We don't know if this is true, but the claim sheds some light on Russia's motivation (or at least justification) for its intervention in Syria. The Long War Journal reports Oct. 3, citing social media postings, that a small group of Crimean Tatars and other militants from the Russian-annexed peninsula, calling themselves the Crimean Jamaat, has pledged bayah (allegiance) to the Nusra Front, al-Qaeda's Syrian franchise. The pledge was apparently announced by Nusra sympathizers on Twitter, and on the official social media site of Nusra's Sayfullah Shishani Brigade, which is largely comprised of Chechens. "Kataib Crimean Tartars under the leadership of Emir Ramadan al Krim [Crimean] pledged allegiance to al Qaeda in Sham and joined the Al Nusrah Front," read a statement on White Minaret, the Sayfullah Shishani site. The page is said to also include pictures of the group, reportedly based in Hama governorate.
Moscow's military intervention in Syria took a sobering turn this weekend as Turkey scrambled fighter jets, accusing Russian warplanes of violating its air space. Turkey has summoned the Russian ambassador over the matter, and NATO condemned the incursions as an "extreme danger." (Al Jazeera, CNN, Daily Sabah) Apart from the obvious dangers to world peace (such as it is), this development holds grim implications for the Syrian Kurds—the most effective military force on the ground against ISIS. Turkey, afraid that a Kurdish autonomous zone on its southern border will inspire its own Kurdish population to rise up, has been cynically labelling the anti-ISIS Syrian Kurds as "terrorists," and seeking to establish a military "buffer zone" in Kurdish territory in norther Syria. Since Turkey and Russia are bitter regional rivals, Moscow's intervention risks drawing the Kurds into the geopolitical game.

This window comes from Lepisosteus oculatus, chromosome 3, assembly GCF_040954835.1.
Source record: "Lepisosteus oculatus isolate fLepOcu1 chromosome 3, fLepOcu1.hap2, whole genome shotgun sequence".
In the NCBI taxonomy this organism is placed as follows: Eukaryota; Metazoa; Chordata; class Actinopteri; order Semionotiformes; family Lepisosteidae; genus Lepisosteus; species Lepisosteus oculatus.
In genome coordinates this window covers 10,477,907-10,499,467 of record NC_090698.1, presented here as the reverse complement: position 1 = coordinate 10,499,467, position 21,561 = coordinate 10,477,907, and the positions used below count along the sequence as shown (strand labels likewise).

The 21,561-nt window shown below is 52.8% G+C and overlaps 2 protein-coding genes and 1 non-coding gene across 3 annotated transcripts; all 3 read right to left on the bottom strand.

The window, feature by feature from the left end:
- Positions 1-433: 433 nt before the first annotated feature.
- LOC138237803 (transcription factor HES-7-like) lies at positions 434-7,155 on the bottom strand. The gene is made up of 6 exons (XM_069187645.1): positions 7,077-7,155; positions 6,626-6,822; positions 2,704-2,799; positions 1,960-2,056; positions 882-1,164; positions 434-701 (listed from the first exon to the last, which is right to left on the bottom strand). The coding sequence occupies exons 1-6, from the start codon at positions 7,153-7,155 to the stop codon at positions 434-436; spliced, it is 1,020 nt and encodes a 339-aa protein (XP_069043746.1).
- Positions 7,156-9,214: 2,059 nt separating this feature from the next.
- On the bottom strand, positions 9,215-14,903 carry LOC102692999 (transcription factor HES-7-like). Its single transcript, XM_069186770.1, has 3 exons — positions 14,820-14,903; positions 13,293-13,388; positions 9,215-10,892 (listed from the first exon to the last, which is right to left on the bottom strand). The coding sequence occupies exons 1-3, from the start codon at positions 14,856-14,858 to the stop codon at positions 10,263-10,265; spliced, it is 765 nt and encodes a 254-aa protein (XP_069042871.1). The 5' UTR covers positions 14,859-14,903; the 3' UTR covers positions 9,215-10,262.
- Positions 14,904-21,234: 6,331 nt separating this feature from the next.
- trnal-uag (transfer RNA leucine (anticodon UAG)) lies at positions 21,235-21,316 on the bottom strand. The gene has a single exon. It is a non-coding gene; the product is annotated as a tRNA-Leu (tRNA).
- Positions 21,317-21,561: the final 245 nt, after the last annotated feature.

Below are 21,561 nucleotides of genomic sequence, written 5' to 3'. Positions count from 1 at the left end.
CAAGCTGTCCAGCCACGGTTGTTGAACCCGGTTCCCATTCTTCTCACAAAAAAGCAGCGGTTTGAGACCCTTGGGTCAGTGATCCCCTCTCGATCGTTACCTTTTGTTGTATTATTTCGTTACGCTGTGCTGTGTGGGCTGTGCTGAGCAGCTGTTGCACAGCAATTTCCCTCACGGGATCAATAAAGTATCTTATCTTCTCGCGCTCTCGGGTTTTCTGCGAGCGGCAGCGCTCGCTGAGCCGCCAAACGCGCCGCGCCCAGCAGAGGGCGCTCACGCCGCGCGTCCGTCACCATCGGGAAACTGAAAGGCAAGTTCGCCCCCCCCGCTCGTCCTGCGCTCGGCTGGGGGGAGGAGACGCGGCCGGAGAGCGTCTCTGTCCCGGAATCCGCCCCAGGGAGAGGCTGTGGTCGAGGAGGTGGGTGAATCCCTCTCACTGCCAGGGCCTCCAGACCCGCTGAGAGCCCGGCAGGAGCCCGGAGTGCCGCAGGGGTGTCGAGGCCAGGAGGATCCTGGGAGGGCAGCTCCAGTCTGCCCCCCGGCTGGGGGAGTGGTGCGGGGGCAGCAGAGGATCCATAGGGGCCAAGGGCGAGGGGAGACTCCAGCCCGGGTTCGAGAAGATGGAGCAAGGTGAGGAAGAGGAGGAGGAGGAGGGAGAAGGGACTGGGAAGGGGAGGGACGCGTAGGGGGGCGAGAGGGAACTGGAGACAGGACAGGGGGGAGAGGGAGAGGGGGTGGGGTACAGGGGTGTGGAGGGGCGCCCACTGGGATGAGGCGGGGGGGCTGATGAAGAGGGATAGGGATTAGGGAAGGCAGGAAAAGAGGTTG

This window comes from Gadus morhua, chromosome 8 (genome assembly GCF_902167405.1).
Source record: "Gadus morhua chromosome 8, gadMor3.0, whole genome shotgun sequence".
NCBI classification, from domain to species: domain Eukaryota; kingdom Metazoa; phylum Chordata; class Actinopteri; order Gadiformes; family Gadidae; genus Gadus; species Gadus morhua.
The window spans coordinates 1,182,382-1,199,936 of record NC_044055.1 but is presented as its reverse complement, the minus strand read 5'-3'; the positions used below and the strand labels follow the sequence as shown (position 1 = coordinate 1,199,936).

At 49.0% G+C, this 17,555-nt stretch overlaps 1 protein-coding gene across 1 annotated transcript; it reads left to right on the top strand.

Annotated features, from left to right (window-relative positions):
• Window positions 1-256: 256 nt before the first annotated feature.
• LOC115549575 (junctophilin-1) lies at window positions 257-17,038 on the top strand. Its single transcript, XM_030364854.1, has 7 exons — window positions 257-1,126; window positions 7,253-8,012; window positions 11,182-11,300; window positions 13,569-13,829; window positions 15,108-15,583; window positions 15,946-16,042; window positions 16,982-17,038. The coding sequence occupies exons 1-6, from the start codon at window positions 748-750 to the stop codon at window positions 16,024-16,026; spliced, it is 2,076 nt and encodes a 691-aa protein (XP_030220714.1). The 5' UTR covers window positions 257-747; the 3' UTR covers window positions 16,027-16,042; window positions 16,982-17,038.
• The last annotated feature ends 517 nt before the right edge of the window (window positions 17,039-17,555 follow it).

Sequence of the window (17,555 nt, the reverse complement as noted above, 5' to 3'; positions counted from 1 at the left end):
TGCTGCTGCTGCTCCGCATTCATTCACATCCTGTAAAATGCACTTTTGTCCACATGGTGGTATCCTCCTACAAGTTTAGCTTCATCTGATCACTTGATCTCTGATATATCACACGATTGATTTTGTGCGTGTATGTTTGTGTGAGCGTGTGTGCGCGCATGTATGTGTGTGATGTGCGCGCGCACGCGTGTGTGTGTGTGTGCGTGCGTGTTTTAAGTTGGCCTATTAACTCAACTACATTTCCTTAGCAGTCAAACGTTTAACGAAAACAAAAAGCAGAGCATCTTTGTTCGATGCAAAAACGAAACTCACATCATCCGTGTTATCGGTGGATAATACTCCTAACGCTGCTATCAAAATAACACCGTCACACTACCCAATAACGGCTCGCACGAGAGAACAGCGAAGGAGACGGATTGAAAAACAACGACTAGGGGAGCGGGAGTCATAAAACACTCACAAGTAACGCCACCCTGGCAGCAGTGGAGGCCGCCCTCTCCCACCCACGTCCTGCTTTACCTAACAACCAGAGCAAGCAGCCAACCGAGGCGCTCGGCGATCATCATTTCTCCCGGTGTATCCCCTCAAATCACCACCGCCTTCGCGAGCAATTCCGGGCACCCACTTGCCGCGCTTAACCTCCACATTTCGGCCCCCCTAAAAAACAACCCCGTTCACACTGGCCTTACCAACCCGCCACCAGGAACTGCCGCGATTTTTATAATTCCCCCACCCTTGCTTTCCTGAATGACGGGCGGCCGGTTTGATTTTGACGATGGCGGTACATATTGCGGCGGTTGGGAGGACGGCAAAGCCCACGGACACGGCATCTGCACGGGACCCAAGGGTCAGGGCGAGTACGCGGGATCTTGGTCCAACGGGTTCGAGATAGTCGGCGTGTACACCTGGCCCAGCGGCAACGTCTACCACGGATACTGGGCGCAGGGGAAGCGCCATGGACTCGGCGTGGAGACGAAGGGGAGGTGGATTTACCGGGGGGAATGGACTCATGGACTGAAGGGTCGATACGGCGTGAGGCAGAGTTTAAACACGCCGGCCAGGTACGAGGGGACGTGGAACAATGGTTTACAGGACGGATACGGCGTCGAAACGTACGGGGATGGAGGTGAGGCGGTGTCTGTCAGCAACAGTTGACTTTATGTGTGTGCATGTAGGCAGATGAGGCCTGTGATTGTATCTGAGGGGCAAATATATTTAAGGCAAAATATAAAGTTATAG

The interim government of Burkina Faso on Oct. 1 apprehended the leader of the week-long military coup in September, announcing that he will face military justice. Gilbert Diendere was a general in the national army and the alleged leader of the the group known as the Presidential Security Regiment (RSP). Diendere is associated with another two other coups in the West-African nation, one in 1987 that retains significance for the ideology of the RSP. The 1987 coup marked the start of the 27-year rule of Blaise Compaore. Diendere was Compaore's former chief of staff. The first meeting of the reinstated interim government of Burkina Faso disbanded the RSP and dismissed the ex-minister of security. RSP forces are refusing to disarm. The RSP is incentivized by a recent modification to the electoral code that banned former members of the ruling party from running for political office. The interim government submitted a proposal before the Economic Community of West African States (ECOWAS) in Nigeria 10 days ago. ECOWAS is working with the UN to stabilize the transition government before elections on October 11.
In the latest of a wave of deadly attacks on indigenous peoples in the southern Philippines island of Mindanao, a community leader was gunned down by armed men on a motorcycle in Agusan del Sur province on Sept. 28. Lito Abion, 44, a leader of the indigenous organization Tagdumahan, was slain in Doña Flavia village, San Luis municipality, where he long been an advocate for land rights and local autonomy—especially opposing large-scale gold-mining operations in the area. This year has seen several killings and violent attacks on Lumads, as the indigenous peoples of the region are collectively known. Following a call from the Catholic Bishops' Conference of the Philippines, the central government has formed a commission to investigate the attacks, led by Edmundo Arugay, director of the National Bureau of Investigation. But local rights advocates see the government's hand in the violence, pointing to a paramilitary group called the Magahat Bagani Force, said to be linked to the Philippine army. Some 3,000 Lumad residents of the municipalities of Lianga, Marihatag, San Agustin, San Miguel and Tago have been displaced by fighting in their villages and are currently taking shelter at a sports complex in Tandag City, Surigao del Sur province. The abuses have escalated along with a new counter-insurgency offensive against guerillas of the New People's Army (NPA) in recent weeks. (Rappler.com, Oct. 1; PIPLinks, Sept. 30 Inquirer, Sept. 6)